Germany and the United Kingdom accounted for almost half of STEC/VTEC cases in 2016, according to European statistics. The two countries also reported the most number of cases in 2015.

A total of 6,619 confirmed cases of infections with Shiga-toxin/verocytotoxin-producing E. coli (STEC/VTEC) were recorded in Europe in 2016, the most recent year for which complete data is available.

The highest number of confirmed cases was reported by Germany with 1,843 followed by the UK  with 1,373. The two countries accounted for 47.7 percent of all EU/EEA cases.

Only Cyprus, Bulgaria and Portugal did not report any cases, according to the European Centre for Disease Prevention and Control (ECDC) surveillance report. On average, a third of people with STEC infections, with known information, were hospitalized. Ten people died.

Notification of STEC infections is mandatory in most EU/EEA countries except for five member states where it is either voluntary, as is the case in France, Italy, Luxembourg and Spain, or based on another system as it is in the UK.

Between 2012 and 2016, the number of confirmed STEC cases remained stable at the EU level but was markedly higher than at the beginning of surveillance in 2007 and before a large outbreak in 2011. The ECDC said part of the increase may be explained by improved clinical awareness of STEC infection following the outbreak seven years ago.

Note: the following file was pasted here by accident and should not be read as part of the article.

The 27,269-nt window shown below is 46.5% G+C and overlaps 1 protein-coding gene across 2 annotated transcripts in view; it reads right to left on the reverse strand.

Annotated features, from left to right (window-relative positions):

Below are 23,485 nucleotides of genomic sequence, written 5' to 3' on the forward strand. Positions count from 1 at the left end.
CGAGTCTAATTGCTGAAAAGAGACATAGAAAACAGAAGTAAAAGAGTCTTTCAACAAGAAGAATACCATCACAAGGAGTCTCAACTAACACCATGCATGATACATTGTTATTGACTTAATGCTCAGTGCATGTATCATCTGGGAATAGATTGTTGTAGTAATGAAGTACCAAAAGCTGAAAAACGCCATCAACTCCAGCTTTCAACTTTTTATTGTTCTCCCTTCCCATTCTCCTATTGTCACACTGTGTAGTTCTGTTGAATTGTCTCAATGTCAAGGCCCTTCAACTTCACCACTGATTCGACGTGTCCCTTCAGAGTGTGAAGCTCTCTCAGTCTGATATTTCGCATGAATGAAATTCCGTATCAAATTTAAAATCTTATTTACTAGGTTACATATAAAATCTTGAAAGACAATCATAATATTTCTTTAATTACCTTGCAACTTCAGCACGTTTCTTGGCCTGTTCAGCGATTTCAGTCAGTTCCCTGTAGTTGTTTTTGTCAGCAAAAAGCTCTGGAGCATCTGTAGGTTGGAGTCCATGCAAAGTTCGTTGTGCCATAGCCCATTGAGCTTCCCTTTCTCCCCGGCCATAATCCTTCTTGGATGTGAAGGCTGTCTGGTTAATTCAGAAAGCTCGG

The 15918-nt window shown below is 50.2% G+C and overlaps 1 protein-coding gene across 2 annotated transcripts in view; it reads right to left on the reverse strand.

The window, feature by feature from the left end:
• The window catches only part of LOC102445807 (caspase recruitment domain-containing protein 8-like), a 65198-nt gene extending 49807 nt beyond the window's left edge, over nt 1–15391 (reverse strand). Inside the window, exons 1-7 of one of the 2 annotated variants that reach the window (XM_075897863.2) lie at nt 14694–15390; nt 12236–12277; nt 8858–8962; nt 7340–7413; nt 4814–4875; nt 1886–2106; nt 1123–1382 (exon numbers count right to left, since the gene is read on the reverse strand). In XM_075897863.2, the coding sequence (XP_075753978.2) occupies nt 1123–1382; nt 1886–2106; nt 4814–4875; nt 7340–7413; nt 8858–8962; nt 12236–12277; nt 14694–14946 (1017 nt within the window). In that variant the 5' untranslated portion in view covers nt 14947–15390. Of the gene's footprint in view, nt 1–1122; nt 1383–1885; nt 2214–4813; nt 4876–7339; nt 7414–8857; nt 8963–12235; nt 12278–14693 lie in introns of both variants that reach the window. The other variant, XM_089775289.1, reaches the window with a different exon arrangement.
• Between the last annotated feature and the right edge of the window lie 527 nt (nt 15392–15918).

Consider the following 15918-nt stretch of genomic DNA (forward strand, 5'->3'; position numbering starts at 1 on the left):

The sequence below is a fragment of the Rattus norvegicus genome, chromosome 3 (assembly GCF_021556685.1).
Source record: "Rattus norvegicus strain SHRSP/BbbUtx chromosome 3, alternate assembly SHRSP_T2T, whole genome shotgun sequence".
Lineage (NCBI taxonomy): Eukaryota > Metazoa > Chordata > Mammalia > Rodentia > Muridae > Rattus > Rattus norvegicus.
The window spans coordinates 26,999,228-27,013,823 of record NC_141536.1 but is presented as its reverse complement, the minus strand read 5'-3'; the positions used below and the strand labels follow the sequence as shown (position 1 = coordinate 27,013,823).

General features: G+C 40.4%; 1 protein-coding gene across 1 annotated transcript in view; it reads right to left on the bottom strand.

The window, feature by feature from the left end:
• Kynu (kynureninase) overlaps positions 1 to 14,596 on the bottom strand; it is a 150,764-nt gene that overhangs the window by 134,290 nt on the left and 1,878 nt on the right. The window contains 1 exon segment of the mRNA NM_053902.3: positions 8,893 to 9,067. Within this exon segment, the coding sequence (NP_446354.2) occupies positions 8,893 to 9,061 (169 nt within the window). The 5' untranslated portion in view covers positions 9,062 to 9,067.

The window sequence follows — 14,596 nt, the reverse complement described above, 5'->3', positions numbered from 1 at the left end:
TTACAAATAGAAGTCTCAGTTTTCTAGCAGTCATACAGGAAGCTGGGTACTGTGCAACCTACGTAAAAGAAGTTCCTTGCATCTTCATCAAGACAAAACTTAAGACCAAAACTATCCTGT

“Other contributing factors could be the increasing number of laboratories that were testing for serogroups other than O157 and the shift in diagnostic methods from cultures to culture-independent methods, with PCR being more commonly used,” according to the report.

A clear seasonal trend in the number of confirmed STEC cases was observed, with substantially more in summer months, June to September.

The highest rate of confirmed cases was reported in the age group newborn to 4 years old. The notification rate in this group was four to nine times higher than the rate in the older age groups.

In 2016, STEC was the fourth most commonly reported zoonosis in the EU.

The proportion of E. coli serotype O157 continued to decrease while the proportion of non-O157 STEC serogroups increased in 2016. Reporting of STEC O26 infections has been steadily increasing in the EU since 2007 in human and food samples.

Raw meat, unpasteurized milk and dairy products are known potential sources of STEC infections.

In 2016, nine STEC outbreaks were reported with known causative agents. The two largest outbreaks occurred in Finland with 237 cases and the UK with 170 cases. In both outbreaks, leafy green vegetables were implicated as the vehicle of infection.

Three smaller outbreaks were caused by bovine meat and products thereof (STEC O157), two were caused by cheese (STEC O157 and O26), and one was connected to milk (STEC O80).

(To sign up for a free subscription to Food Safety News, click here.)